In Semantic BPM, as in the Semantic Web (semantic web), the meaning of the presented process/architecture is clear not only to humans, but also to machines, and they can read and process it. These meanings, usually conveyed “person to person” in the language of syntax / graphical grammar through the notations VAD, EPC, BPMN, UML (plus several dozen more similar options / “wrapping” formats, including Dragon), are initially formalized in the language of semantics (Linked stack Data or similar) and are then packaged into diagrams with a specific notation (“written” in the language of some notation). For a unified understanding of the semantic component of the schemes, a common VRM ontology and an explanatory dictionary of VRM are used. 

Such technological manipulation with the separation of semantic representation (base) from syntax (superstructure) besides BPM \ EA provides advantages in other analytics systems, for example, family tree or detective board. Both Enterprise Architecture and the architecture of a specific investigation with its psychological portraits of the criminal (victim), the circle of suspects and their attributes require both complex object-dependent visualization (investigation wall with filters based on relationships or hypotheses\versions), and ontologies and “reasoning machines” (reasoner). The latter is a key element of the “knowledge system”: a database with a loaded ontology and a system of reasoning based on semantic rules (axioms as part of the ontology).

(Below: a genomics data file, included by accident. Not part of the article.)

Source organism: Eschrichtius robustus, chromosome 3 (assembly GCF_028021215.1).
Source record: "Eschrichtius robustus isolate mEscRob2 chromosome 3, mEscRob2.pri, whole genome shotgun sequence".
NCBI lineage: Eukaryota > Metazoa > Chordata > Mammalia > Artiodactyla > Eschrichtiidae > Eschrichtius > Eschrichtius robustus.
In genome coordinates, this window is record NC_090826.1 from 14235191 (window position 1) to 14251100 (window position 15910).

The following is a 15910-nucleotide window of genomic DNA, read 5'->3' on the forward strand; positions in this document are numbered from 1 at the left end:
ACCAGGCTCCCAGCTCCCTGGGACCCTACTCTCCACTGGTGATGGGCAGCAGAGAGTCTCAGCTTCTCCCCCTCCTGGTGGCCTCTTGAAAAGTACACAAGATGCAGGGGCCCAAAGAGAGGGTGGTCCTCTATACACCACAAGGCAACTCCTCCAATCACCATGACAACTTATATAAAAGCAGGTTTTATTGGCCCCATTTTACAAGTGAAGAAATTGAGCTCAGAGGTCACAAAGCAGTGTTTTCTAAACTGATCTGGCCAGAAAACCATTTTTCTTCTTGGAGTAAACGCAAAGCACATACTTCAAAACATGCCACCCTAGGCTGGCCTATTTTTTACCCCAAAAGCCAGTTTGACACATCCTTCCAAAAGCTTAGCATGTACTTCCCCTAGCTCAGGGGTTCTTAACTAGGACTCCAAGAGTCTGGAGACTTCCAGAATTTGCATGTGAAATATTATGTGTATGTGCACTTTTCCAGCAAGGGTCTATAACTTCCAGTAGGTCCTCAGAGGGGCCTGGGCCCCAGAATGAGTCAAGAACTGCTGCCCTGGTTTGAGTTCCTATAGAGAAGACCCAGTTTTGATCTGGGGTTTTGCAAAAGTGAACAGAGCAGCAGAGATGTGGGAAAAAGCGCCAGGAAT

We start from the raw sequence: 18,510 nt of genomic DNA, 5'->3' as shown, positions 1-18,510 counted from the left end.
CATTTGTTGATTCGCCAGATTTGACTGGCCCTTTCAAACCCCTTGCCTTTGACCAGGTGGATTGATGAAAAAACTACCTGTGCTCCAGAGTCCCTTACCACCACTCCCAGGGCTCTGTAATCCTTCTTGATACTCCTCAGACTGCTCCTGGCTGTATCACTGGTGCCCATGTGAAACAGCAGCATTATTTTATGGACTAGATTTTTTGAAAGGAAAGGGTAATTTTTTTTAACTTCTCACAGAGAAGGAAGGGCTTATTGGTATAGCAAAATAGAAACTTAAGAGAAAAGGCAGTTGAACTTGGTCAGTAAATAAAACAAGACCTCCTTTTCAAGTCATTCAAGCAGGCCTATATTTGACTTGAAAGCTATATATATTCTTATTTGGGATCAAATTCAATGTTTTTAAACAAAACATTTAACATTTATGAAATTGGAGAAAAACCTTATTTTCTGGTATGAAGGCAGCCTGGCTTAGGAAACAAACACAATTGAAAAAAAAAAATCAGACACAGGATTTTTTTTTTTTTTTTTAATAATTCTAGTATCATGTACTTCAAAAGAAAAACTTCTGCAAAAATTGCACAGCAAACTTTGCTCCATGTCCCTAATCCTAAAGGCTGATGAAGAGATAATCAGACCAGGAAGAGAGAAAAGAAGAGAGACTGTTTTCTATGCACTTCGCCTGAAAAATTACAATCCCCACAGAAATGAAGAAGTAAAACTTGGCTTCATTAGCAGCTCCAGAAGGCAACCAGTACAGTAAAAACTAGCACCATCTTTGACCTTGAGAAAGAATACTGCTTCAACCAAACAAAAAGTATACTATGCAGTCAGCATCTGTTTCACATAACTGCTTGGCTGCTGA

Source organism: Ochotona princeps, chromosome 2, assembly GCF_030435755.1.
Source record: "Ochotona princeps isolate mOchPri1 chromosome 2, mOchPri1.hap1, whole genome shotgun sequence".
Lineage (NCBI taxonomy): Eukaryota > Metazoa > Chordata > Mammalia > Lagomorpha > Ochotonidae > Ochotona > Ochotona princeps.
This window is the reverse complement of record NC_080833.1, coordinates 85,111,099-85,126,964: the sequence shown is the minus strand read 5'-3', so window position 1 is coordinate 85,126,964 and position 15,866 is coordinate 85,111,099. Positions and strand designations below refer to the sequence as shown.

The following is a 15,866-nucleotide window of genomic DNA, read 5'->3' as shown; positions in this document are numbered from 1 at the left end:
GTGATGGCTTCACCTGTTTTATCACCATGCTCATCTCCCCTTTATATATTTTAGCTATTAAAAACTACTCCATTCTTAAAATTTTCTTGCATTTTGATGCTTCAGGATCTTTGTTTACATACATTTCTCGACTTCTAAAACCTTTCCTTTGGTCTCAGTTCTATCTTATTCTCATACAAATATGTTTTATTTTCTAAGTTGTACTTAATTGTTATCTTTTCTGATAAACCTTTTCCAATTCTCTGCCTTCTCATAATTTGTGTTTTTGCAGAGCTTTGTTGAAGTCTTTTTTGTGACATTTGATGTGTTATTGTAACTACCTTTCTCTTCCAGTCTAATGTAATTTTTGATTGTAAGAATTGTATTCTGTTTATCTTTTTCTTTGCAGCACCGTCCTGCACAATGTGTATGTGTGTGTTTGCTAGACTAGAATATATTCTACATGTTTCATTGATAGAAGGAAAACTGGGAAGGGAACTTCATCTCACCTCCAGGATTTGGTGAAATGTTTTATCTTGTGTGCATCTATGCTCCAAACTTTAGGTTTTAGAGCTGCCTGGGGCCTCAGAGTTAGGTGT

Technically: below we will largely talk about formalizing algorithms like [WF2M23] WF2M network. Formalism and mathematics workflow ,  only instead of the dot format, the examples will be in rdf format, i.e. Let’s switch from mathematics (mathematical formalism) to semantics (formalism with semantic standards, languages). 

1 Example of semantic content and syntactic wrappers – notations

Let’s consider the process of registering a power of attorney with a notary. In Fig. Figure 1.1 shows the same semantic description of the process, but with different notations: different words, in different tabular and graphic languages. Yes, over the past fifty years, many “ syntactic wrappers ” have been invented – process notations that “somehow in their own way” visualize “the same thing” (the same meaning in different words). Many different BPM graphic notations can convey the same meaning (only two are given here).